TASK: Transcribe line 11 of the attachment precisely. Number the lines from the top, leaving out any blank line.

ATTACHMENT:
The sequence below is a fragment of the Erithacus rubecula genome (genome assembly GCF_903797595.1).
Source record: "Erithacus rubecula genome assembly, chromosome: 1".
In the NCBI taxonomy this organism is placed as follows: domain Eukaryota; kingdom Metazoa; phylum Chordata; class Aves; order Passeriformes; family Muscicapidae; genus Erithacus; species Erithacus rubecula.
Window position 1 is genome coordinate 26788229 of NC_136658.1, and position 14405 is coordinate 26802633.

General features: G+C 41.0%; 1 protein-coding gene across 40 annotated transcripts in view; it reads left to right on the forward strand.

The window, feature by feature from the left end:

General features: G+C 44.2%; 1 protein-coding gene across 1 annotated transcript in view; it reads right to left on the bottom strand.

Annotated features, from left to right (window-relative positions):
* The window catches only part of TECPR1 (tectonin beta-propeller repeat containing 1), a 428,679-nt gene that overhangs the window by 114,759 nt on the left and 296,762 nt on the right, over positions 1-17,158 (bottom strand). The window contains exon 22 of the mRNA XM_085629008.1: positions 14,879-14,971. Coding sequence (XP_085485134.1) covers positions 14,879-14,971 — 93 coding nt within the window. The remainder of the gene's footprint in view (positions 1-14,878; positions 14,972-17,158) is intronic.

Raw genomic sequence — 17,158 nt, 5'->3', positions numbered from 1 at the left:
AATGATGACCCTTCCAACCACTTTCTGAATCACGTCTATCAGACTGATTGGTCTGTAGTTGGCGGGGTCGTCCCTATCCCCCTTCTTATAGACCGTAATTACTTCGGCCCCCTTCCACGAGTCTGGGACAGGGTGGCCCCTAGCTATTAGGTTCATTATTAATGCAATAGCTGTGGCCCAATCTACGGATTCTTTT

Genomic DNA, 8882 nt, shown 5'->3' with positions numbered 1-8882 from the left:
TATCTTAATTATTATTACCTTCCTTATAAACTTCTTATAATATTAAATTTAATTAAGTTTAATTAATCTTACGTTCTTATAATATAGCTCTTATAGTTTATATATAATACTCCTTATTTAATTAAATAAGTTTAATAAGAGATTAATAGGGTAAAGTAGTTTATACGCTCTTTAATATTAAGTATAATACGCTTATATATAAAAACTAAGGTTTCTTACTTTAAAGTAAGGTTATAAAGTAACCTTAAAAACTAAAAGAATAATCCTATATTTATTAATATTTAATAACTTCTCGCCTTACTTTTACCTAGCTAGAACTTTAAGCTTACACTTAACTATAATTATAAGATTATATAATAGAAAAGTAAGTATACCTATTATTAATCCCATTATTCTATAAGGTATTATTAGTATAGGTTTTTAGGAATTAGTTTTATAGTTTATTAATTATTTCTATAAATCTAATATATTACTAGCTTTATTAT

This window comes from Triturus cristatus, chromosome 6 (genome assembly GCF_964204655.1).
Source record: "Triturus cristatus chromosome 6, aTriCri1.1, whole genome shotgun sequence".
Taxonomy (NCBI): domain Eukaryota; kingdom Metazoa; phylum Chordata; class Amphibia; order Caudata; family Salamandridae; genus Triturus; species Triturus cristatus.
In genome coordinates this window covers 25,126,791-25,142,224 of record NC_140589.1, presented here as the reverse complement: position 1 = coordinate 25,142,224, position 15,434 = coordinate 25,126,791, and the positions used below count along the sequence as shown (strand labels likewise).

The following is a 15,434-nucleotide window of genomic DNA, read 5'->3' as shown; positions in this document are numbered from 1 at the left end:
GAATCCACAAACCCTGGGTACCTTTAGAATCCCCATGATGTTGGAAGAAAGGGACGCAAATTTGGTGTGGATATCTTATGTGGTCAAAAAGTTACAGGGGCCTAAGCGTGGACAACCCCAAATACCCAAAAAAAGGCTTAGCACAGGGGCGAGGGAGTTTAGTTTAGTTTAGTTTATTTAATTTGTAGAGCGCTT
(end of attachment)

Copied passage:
AATGATGACCCTTCCAACCACTTTCTGAATCACGTCTATCAGACTGATTGGTCTGTAGTTGGCGGGGTCGTCCCTATCCCCCTTCTTATAGACCGTAATTACTTCGGCCCCCTTCCACGAGTCTGGGACAGGGTGGCCCCTAGCTATTAGGTTCATTATTAATGCAATAGCTGTGGCCCAATCTACGGATTCTTTT